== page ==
The One Thing About Ghost Blogging That Keeps Me Up at Night

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anete lusina zwsHjakE iI unsplash
anete lusina zwsHjakE iI unsplash

This post is about how to eliminate the fear of getting caught and avoid crippling consequences, financial and otherwise. 

The goal is to bring you up-to-speed on privacy laws — or to dispel any misconceptions you might have — 

and then provide a few strategies for blogging without worrying about potential legal blowback. 

I hope these tips will help you establish a sense of peace with your blog so that the fear of getting caught doesn’t keep you up at night.

So, what do I blog about?

I’m not going to divulge my secrets, but here’s what many bloggers say: “If it’s related to your career or education/academia 

in some way then it should be fine. And even then you need to be careful. When in doubt, do not blog.”

 I’ve been told that Google is watchful for any student who tries to cheat the system, and it’s a bit of a 

no-no to blog about a homework assignment you’re going to submit. But unless you’re actually 

going to submit your homework as part of the assignment, no one cares what you did or didn’t do.

Please note: This article is not meant to legitimatize cheating. In fact, if your school offers 

an opportunity to help with your homework online through their virtual learning center or 

you have access via WebCT or Moodle or BlackBoard then this might be an ideal time for ghost blogging.

 I realize that ghost blogging can be viewed as cheating. It’s not. It’s an opportunity to get real-life grade-boosting feedback,

 straight from the source. I’ve covered this topic many times before in my blog, but 

if you’re feeling skeptical, remember this: The rubric for ghost blogging is submitted work.

I’ll give you an example of what I do on my blog: I used to teach statistics at a community college and

 was always fascinated by the formulas and graphs in text books. So when I took a course in statistics, 

I started making graphics and Excel spreadsheets for my students. Then I started making videos for my students. 

Today, all of my lectures are online in one form or another, including the older lectures that are no longer part of our curriculum.

 I don’t necessarily recommend repeating all of your classroom lessons for an audience of strangers, 

but if you have any unique skills or insights to contribute to other students, you might be surprised by how much help you can give without getting caught.

So let’s assume you’re OK with ghost blogging about your homework assignments and passing credit off on someone else. 

What should you blog about then? Here are a few ideas:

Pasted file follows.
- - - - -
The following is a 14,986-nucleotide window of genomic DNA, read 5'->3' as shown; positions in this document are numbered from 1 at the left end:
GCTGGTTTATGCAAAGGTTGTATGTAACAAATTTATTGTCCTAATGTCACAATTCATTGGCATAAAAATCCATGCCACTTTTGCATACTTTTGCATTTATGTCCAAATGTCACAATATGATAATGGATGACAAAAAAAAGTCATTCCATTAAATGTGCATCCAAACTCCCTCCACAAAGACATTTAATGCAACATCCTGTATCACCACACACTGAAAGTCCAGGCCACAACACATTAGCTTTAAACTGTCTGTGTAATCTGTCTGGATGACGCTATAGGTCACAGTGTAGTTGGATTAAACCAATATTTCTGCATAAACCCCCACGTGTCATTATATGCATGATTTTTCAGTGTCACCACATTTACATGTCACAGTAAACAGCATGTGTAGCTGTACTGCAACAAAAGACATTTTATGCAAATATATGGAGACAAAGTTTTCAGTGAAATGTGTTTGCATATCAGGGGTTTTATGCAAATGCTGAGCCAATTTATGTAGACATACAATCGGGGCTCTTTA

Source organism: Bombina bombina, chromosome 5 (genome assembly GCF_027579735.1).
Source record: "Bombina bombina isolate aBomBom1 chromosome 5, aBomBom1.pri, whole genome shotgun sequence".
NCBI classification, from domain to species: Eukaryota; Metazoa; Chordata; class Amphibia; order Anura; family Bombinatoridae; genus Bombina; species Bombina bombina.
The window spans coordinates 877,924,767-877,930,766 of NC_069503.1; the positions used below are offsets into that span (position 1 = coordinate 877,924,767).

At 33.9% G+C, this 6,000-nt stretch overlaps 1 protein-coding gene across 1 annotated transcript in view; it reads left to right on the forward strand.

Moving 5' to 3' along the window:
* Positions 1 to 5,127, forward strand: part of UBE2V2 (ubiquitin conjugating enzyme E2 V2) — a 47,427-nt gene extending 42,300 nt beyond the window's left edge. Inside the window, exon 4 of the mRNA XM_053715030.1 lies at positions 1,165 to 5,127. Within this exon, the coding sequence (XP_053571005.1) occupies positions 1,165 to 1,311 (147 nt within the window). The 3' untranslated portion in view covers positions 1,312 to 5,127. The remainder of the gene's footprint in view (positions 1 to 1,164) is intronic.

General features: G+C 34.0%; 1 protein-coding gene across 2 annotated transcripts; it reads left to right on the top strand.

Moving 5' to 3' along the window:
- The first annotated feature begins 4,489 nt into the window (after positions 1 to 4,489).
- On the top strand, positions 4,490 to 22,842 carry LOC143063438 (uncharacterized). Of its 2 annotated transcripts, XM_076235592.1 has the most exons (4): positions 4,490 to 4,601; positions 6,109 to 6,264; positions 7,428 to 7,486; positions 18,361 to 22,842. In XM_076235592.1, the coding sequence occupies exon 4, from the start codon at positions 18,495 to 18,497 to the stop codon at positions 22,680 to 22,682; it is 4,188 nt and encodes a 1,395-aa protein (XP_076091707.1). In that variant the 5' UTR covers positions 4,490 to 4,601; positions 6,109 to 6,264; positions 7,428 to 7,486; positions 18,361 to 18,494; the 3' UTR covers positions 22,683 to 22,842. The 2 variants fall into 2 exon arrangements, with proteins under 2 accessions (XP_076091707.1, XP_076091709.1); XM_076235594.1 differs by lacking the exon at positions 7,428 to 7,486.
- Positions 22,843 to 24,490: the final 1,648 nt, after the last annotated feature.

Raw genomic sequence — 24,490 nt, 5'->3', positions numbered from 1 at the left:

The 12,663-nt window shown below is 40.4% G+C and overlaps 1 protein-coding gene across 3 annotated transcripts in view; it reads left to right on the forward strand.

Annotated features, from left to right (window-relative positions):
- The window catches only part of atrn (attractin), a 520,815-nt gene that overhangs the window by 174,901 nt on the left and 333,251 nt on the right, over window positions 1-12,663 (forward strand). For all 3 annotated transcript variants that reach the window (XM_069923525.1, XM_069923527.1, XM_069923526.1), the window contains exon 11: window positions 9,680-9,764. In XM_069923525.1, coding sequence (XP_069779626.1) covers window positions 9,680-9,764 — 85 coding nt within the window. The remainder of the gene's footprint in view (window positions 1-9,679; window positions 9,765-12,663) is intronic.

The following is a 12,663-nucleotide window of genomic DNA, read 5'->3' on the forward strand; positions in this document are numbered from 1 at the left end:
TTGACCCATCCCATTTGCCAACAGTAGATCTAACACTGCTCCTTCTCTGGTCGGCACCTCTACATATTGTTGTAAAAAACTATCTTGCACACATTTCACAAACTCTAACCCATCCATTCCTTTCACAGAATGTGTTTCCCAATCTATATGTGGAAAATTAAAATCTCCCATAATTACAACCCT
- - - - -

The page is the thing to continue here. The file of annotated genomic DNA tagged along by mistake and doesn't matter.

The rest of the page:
Ask an expert . When you’re trying to figure something out, ask a teacher or colleague. 

I sometimes look on blogs and forums for the answers. And sometimes asking the experts is the only way to truly understand a concept or piece of information.

Share tips . If you have some unique insight about how to do something more efficiently, 

such as writing your thesis more effectively, sharing those ideas is a great idea. For example, 

you might want to write about how to find experts more efficiently or about professional services that can help you write your thesis.

Share stories . If you’ve got a personal experience, share it. For example, if you had to take 

a seminar that was really frustrating or difficult, or if your professor made an academic misstep 

that was both shocking and funny, sharing these stories will entertain and inform.

Follow-up . Try to find some way to link to your post in the future, in order to preserve your blog presence. 

Some of my most popular blog posts are ones I didn’t realize were important initially because no one knew they were coming.

 One of my most popular blog posts was not about ghost blogging or anything at all related to academics;

 it’s “This is How I Lost 30 Pounds During My Summer Vacation. ” That post is still my most popular for a reason.

 I guess it’s because it’s relatable and funny, but I truly enjoy reading it. ghost (blogging platform)

I’ll conclude this chapter by sharing with you some personal experience. Last week, 

I received an e-mail from a former student who was struggling to complete her final paper in time for submission in December. 

She wanted to know if I would be willing to review the paper in question in order to offer constructive criticism 

and suggestions about how to improve her writing.

 I’ve become more familiar with social media and the way it’s used, this post didn’t make a lot of sense to me.

 A few days later she sent me a link to my blog post under the title “Ghost Blogging” which sounded accurate to me.

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